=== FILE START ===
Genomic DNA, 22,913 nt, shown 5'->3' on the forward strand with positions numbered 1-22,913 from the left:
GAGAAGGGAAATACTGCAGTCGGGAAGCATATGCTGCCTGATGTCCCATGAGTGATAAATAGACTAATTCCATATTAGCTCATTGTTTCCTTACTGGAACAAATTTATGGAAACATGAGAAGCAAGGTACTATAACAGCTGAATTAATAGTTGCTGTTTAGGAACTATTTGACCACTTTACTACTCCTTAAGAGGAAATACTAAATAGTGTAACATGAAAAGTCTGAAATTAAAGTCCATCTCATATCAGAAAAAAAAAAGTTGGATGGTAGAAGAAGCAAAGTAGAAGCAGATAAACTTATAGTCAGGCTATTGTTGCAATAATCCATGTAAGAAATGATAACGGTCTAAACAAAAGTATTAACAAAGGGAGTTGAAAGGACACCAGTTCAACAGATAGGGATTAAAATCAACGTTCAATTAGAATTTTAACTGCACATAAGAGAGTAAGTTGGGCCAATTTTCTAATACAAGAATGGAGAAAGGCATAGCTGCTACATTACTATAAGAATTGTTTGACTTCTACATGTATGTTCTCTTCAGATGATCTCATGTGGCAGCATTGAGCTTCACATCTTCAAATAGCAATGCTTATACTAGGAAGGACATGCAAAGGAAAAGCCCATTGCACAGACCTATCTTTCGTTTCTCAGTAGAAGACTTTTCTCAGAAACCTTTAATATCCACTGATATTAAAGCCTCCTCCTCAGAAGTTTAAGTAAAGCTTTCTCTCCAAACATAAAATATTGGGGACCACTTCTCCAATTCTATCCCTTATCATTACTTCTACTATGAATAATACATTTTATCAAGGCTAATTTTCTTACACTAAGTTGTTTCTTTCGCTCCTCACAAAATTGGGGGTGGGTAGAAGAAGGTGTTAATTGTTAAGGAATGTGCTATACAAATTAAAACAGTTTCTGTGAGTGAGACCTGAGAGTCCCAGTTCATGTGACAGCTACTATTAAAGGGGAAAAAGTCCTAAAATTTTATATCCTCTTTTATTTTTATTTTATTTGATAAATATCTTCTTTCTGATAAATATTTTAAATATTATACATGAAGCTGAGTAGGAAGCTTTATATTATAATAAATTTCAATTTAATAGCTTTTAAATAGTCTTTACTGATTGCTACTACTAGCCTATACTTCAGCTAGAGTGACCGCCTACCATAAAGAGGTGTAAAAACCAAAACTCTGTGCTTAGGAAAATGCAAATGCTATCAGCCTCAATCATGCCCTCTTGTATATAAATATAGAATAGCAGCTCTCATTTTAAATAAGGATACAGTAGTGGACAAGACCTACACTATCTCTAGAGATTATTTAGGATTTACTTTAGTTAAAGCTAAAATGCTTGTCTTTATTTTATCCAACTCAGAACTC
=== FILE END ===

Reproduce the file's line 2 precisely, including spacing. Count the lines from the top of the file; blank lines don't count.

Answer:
GAGAAGGGAAATACTGCAGTCGGGAAGCATATGCTGCCTGATGTCCCATGAGTGATAAATAGACTAATTCCATATTAGCTCATTGTTTCCTTACTGGAACAAATTTATGGAAACATGAGAAGCAAGGTACTATAACAGCTGAATTAATAGTTGCTGTTTAGGAACTATTTGACCACTTTACTACTCCTTAAGAGGAAATACTAAATAGTGTAACATGAAAAGTCTGAAATTAAAGTCCATCTCATATCAGAAAAAAAAAAGTTGGATGGTAGAAGAAGCAAAGTAGAAGCAGATAAACTTATAGTCAGGCTATTGTTGCAATAATCCATGTAAGAAATGATAACGGTCTAAACAAAAGTATTAACAAAGGGAGTTGAAAGGACACCAGTTCAACAGATAGGGATTAAAATCAACGTTCAATTAGAATTTTAACTGCACATAAGAGAGTAAGTTGGGCCAATTTTCTAATACAAGAATGGAGAAAGGCATAGCTGCTACATTACTATAAGAATTGTTTGACTTCTACATGTATGTTCTCTTCAGATGATCTCATGTGGCAGCATTGAGCTTCACATCTTCAAATAGCAATGCTTATACTAGGAAGGACATGCAAAGGAAAAGCCCATTGCACAGACCTATCTTTCGTTTCTCAGTAGAAGACTTTTCTCAGAAACCTTTAATATCCACTGATATTAAAGCCTCCTCCTCAGAAGTTTAAGTAAAGCTTTCTCTCCAAACATAAAATATTGGGGACCACTTCTCCAATTCTATCCCTTATCATTACTTCTACTATGAATAATACATTTTATCAAGGCTAATTTTCTTACACTAAGTTGTTTCTTTCGCTCCTCACAAAATTGGGGGTGGGTAGAAGAAGGTGTTAATTGTTAAGGAATGTGCTATACAAATTAAAACAGTTTCTGTGAGTGAGACCTGAGAGTCCCAGTTCATGTGACAGCTACTATTAAAGGGGAAAAAGTCCTAAAATTTTATATCCTCTTTTATTTTTATTTTATTTGATAAATATCTTCTTTCTGATAAATATTTTAAATATTATACATGAAGCTGAGTAGGAAGCTTTATATTATAATAAATTTCAATTTAATAGCTTTTAAATAGTCTTTACTGATTGCTACTACTAGCCTATACTTCAGCTAGAGTGACCGCCTACCATAAAGAGGTGTAAAAACCAAAACTCTGTGCTTAGGAAAATGCAAATGCTATCAGCCTCAATCATGCCCTCTTGTATATAAATATAGAATAGCAGCTCTCATTTTAAATAAGGATACAGTAGTGGACAAGACCTACACTATCTCTAGAGATTATTTAGGATTTACTTTAGTTAAAGCTAAAATGCTTGTCTTTATTTTATCCAACTCAGAACTC